- The Washington Times - Thursday, April 2, 2009

Oil prices jumped to above $51 a barrel Thursday as stock markets soared in Asia and Europe and investors saw glimmers of hope that the U.S. economy may be stabilizing.

Investor sentiment was also boosted by reports that the Group of 20 summit of world leaders in London has agreed to increase funding for the International Monetary Fund and will tighten regulation of financial markets.

Benchmark crude for May delivery was up $2.68 to $51.07 a barrel by mid-afternoon in Europe in electronic trading on the New York Mercantile Exchange. The contract fell $1.27 on Wednesday to settle at $48.39.

In London, Brent prices rose $3.01 to $51.45 a barrel on the ICE Futures exchange.

A smaller-than-hoped interest rate cut by the European Central Bank _ only 25 basis points against expectations of a half-percentage-point cut _ as well as surprisingly high unemployment figures in the United States took some wind out of the markets’ sails and prices retreated slightly.

The Nymex contract reached a peak of $51.53 before falling back, while Brent traded as high as $51.85 earlier in the session.

Oil prices have pulled back from 3-month highs of above $54 a barrel last month as investor optimism that the global recession may be bottoming waned. Still, some investors have taken heart from improving U.S. housing data that the worst could be over.

Pending home sales rebounded in February from a record low, the National Association of Realtors reported Wednesday, while the Institute for Supply Management’s index of manufacturing activity contracted in March but by a bit less than anticipated.

“You see bright spots here and there,” said Jonathan Kornafel, Asia director for market maker Hudson Capital Energy in Singapore. “But I think the supply and demand fundamentals will push us lower.”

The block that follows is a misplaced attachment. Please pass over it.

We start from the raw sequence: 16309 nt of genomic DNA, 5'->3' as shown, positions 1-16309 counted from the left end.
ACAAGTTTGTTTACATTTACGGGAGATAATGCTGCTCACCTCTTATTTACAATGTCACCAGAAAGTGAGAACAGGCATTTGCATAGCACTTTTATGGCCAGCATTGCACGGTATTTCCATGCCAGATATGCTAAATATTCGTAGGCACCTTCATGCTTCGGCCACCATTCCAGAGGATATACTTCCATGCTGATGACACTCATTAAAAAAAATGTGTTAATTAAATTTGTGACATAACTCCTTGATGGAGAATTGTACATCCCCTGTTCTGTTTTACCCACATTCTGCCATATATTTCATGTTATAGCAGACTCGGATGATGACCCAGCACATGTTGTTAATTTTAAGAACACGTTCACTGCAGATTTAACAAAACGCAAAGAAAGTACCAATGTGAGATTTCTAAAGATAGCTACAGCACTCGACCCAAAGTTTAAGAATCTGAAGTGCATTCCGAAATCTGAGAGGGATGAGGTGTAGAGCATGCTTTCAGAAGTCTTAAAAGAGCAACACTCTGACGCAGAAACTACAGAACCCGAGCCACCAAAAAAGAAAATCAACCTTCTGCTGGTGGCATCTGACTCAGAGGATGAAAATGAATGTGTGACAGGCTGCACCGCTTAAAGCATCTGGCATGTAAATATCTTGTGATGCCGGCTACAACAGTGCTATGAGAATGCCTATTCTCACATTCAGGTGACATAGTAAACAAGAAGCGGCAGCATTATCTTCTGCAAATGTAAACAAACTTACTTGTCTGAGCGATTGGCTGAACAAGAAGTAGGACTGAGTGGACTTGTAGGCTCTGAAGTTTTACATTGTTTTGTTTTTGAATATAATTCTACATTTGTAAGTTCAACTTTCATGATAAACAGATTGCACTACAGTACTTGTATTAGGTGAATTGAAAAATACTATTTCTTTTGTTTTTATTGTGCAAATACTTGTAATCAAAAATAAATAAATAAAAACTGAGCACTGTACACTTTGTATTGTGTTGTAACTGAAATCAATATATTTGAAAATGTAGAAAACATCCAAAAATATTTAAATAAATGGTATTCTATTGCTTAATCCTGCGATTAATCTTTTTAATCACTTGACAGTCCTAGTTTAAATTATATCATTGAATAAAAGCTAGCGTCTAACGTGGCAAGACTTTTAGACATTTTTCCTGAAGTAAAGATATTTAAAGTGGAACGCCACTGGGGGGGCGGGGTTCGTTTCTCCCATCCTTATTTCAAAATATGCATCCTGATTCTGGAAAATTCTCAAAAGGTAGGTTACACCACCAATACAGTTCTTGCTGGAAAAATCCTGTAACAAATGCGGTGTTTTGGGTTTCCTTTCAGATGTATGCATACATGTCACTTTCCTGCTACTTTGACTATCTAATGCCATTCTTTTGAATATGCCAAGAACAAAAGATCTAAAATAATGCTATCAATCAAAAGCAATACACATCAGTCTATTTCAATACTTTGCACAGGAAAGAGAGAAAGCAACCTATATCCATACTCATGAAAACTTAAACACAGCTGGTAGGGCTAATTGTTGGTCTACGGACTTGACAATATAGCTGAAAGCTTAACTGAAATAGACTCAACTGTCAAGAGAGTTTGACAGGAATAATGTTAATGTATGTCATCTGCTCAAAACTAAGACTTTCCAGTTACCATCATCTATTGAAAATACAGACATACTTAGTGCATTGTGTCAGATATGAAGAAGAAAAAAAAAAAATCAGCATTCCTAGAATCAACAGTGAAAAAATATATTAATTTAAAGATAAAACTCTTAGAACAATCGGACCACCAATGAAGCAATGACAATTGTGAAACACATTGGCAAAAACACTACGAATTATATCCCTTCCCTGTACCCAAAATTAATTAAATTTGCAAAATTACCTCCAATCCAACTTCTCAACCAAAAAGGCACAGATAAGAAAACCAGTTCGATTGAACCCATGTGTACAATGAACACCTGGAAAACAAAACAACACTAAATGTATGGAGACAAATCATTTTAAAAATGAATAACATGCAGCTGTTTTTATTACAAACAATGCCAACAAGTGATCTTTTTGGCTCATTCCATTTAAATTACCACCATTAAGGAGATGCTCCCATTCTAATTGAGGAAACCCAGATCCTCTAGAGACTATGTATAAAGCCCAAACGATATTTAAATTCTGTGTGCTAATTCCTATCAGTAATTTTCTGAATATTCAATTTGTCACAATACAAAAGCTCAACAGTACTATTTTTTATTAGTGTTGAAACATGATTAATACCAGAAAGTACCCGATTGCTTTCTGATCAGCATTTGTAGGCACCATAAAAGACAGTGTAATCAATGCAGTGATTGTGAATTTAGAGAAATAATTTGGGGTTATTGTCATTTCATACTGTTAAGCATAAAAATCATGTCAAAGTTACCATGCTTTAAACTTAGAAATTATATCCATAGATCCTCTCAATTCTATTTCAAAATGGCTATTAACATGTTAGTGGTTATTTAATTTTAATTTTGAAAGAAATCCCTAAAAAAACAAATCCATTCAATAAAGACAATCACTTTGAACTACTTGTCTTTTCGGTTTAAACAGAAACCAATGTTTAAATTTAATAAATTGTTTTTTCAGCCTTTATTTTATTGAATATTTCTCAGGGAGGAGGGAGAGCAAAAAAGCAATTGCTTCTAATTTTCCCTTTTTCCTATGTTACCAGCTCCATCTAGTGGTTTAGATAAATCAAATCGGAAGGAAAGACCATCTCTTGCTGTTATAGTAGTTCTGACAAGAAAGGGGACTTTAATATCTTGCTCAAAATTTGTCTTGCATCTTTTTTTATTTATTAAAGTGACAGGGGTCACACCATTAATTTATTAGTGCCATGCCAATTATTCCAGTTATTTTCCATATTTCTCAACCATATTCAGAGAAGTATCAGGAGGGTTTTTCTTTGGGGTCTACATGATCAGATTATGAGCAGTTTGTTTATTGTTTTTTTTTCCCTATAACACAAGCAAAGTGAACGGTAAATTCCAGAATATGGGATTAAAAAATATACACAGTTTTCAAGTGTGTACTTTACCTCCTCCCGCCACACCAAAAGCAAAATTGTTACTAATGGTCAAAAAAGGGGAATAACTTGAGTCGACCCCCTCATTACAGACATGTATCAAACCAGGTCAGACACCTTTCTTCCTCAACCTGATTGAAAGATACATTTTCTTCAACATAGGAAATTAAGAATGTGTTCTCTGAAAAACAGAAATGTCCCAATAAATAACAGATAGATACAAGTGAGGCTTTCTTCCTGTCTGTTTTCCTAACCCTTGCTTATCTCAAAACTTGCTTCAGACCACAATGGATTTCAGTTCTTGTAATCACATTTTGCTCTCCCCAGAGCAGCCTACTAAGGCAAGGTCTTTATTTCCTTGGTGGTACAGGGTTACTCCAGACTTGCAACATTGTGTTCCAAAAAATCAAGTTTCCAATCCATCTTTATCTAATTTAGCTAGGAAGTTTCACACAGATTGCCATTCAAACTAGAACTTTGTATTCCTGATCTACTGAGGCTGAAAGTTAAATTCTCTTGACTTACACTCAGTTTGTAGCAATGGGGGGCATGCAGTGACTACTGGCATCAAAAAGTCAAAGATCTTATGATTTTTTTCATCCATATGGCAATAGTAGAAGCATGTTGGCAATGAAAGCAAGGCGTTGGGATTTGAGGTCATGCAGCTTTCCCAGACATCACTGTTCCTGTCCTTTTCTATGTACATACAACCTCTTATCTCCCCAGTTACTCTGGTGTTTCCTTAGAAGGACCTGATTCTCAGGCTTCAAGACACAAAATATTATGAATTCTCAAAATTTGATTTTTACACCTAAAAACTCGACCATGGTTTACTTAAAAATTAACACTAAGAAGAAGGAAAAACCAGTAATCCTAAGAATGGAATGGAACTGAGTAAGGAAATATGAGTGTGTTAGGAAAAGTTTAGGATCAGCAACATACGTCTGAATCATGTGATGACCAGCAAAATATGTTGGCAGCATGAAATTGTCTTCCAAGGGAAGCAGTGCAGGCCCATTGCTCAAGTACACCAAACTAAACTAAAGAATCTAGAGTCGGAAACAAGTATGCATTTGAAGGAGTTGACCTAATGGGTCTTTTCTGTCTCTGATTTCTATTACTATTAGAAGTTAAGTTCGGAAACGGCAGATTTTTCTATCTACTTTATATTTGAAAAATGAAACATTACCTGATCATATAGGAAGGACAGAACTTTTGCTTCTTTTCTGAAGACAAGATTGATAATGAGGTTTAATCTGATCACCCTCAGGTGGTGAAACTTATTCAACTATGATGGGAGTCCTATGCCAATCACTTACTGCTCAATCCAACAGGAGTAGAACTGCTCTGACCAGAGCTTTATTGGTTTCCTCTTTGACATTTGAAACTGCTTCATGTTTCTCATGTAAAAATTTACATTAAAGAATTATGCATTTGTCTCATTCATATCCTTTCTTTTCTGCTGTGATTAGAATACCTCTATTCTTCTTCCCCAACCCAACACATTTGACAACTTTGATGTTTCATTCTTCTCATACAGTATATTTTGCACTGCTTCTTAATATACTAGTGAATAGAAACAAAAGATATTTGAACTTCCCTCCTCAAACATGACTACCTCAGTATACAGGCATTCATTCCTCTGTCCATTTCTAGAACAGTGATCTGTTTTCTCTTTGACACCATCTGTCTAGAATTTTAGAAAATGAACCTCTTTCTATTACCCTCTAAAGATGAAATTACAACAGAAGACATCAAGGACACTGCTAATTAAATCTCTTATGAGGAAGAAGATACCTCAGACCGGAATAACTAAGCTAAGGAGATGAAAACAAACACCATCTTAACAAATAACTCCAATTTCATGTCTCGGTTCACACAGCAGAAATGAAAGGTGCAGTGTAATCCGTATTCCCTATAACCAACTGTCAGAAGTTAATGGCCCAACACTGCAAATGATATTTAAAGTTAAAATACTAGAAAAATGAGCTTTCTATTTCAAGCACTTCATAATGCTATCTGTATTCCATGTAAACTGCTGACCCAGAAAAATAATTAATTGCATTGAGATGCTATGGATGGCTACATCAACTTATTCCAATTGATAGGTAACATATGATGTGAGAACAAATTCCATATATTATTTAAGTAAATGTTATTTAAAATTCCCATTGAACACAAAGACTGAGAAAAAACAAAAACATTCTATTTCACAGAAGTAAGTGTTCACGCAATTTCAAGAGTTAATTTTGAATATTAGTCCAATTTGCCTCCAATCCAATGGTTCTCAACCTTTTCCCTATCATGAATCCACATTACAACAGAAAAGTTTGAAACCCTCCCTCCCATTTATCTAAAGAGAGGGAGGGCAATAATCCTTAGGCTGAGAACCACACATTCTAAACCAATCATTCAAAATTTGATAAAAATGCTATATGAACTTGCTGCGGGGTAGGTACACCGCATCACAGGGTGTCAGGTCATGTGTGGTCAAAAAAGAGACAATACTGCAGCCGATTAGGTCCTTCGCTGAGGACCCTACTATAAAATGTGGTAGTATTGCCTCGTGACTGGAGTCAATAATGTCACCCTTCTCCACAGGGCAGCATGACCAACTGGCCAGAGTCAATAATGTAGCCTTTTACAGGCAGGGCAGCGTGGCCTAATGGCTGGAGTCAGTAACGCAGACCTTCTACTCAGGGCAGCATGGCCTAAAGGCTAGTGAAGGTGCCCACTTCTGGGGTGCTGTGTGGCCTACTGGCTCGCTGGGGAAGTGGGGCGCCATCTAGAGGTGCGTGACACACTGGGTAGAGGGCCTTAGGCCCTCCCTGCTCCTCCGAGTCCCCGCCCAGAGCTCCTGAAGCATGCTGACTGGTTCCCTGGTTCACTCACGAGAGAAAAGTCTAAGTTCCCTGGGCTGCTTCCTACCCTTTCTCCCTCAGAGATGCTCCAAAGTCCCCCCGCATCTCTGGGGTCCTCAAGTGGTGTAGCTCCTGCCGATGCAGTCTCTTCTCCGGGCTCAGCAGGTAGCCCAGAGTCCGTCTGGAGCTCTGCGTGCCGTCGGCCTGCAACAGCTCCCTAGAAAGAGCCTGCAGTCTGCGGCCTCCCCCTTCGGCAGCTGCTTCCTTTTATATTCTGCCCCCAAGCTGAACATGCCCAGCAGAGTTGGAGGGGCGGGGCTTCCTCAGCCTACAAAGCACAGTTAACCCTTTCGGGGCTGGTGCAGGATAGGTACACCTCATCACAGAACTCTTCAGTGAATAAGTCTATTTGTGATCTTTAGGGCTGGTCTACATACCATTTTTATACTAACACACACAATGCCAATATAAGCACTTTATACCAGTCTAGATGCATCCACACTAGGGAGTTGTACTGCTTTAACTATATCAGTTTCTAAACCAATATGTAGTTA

The Energy Department reported Wednesday that crude inventories continued to rise last week, and gasoline stockpiles jumped despite predictions for a steep drop.

Crude inventories grew by 2.8 million barrels, or 0.8 percent, to 359.4 million barrels for the week ended March 27, the department’s Energy Information Administration said in its weekly report. Oil stockpiles have not been this high since July 1993, according to EIA data. They’re also 15.5 percent above year-ago levels.

Worsening jobs data is also dimming hope that crude demand could rebound soon. The ADP National Employment Report said Wednesday that private sector employment dropped by 742,000 in March, higher than anticipated.

Supply cuts by the Organization of Petroleum Exporting Countries have helped bolster prices this year. OPEC has pledged to reduce output quotas by 4.2 million barrels a day since September.

Oil will likely trade between $40 and $50 a barrel for the next few months until investors get a clearer picture of whether massive stimulus packages across the globe can spark a second-half recovery, Kornafel said.

“There’s been enough supply removed and it seems we’ve hit economic bottom,” Kornafel said. “I don’t think oil belongs below $40, just as it doesn’t belong above $50.”

In other Nymex trading, gasoline for May delivery rose 5.73 cents to $1.4290 a gallon and heating oil gained 6.87 cents to $1.4145 a gallon. Natural gas for May delivery advanced 4.9 cents to $3.744 per 1,000 cubic feet.


Associated Press writer Alex Kennedy in Singapore contributed to this report.

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